There are two kinds of murder – premeditated and pure and simple killing in the heat of the moment, “the kind that happens in a bar,” said a homicide investigator with many years of experience.
The capital murder for which James Brossett is charged in the killing of his ex-girlfriend Laura Patschke is not only the kind that is so difficult to prevent because of its secretive and planned nature – a home invasion in the middle of the night, an attack with a firearm that menaces an entire family – it is one of those very rare murders that could well have been prevented.
“It’s rare that law enforcement can prevent a homicide because of its unpremeditated nature and its spontaneity.” But then there is the other kind of murder. Those are “so well-planned, so very secretive” that it is very difficult to predict when and where a killing may take place. Investigators are left to pick up the pieces and see where they fit a pattern, to identify a suspect by process of elimination, starting with the last to see the victims alive, to methodically clear all those closest to the deceased.
With every evolution of his threatening, menacing behavior, “He was escalating,” said the retired detective. “He was escalating in his violent ideas.”
What’s more, everyone involved on the law enforcement side of the equation knew it. “He told the cops; he told the courts; he told his victim.” The evidence to support that conclusion is clear. Follow the paper trail. The courts have a very complete record of the pattern of escalating abuse. It unfolded over a period of months.
Protective orders and warrants for his arrest did nothing to stop his calculating plans for violence against his once beloved soul mate.
“If law enforcement in McLennan County had bothered to listen, they could have prevented this killing.”
How? By serving the arrest warrants, officers could have caused him to be charged. With those charges would have come conditions of bond set by the Jail Magistrate, a licensed attorney who is paid $86,000 a year, including electronic monitoring. Violation of the electronic boundaries surrounding his stated victim, if breached, would have notified every mobile data terminal in every squad car within radio range.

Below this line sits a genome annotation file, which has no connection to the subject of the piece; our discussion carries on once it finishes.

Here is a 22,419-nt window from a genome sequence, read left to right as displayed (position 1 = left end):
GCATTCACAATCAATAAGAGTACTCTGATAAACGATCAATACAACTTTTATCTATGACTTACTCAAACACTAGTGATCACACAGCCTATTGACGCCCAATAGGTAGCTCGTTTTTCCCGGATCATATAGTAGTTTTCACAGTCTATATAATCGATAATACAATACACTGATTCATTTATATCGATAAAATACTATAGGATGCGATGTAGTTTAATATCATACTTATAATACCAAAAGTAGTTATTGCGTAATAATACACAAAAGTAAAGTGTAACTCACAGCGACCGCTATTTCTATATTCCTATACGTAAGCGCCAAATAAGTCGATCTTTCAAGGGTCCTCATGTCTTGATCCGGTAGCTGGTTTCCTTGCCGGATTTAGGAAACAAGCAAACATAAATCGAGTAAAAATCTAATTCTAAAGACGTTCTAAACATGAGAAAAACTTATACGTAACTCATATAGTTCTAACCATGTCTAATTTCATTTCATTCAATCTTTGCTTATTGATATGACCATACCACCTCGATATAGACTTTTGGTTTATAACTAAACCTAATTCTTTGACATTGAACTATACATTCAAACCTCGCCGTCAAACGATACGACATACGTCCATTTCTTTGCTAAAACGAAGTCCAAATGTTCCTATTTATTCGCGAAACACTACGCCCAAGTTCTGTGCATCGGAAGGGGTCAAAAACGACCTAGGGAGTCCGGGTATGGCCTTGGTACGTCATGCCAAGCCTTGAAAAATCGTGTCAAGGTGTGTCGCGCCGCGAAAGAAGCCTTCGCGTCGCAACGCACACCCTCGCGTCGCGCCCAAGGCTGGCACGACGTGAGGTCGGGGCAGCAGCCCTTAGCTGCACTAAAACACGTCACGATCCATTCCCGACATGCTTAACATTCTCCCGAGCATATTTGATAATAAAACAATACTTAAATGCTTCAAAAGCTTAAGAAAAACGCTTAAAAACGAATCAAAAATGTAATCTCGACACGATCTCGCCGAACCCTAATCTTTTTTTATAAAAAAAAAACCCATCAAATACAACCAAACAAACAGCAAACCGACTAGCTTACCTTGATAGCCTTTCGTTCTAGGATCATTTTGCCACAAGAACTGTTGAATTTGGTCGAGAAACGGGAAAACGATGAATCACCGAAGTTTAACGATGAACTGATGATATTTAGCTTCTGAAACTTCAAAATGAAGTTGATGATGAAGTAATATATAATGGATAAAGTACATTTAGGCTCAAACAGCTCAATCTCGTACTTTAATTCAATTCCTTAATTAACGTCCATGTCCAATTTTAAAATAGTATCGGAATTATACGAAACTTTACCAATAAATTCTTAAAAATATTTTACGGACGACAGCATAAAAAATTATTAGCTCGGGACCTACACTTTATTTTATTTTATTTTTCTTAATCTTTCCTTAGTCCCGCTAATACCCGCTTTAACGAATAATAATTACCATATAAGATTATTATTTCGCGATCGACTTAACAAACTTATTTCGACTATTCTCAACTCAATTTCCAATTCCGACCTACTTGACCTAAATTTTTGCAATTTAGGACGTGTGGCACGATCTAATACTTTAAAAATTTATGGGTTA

“Law enforcement should have put him down long ago.”
With rueful logic, the old timer asked the rhetorical question. “After the horse was out of the barn, who did the Sheriff (Parnell McNamara) reach out to? The U.S. Marshal’s Service. He called their operation out of Dallas to track this man. I’ll bet you they simply tracked his cell phone to locate him in Burleson.”
He listed the resources available to the Sheriff’s Office. There is one deputy who is seconded to the Lone Star Fugitive Task Force, a federal strike force made up of officers from local agencies, supervised by the Marshal’s Service. A new three-man squad called Fugitive Apprehension Strike Team is busy learning their task. Then there is a squad of detectives and uniformed officers who cover three shifts daily.
Sheriff McNamara is retired from the Marshal’s Service. During the latter half of his career, he was the Deputy Marshal in Charge of the Waco office of the service, operating out of headquarters for the Western District of Texas at San Antonio.
Contacted for information about the manhunt as it unfolded, he told The Legendary in a phone interview, “I won’t have time to talk to you about any of this.”
He doesn’t have to. Any well-seasoned homicide investigator knows how to interpret the laconic notation, complete with case and arrest warrant numbers, beside the name of James Brossett, entered in the booking information on the publicly available jail listing for the McLennan County Jail:
BROSSETT,JAMES RAY 7/07/2015 CAPITAL MURDER MSO 15-1782 15-1782-W1
7/07/2015 ATTEMPTED CAPITAL MURDER MSO 15-1782 15-1782-W2
7/07/2015 STALKING MSO 15-1747 J11F15-154
7/07/2015 VIOL BOND/PROTECTIVE ORDR MSO 15-1747 J11M15-261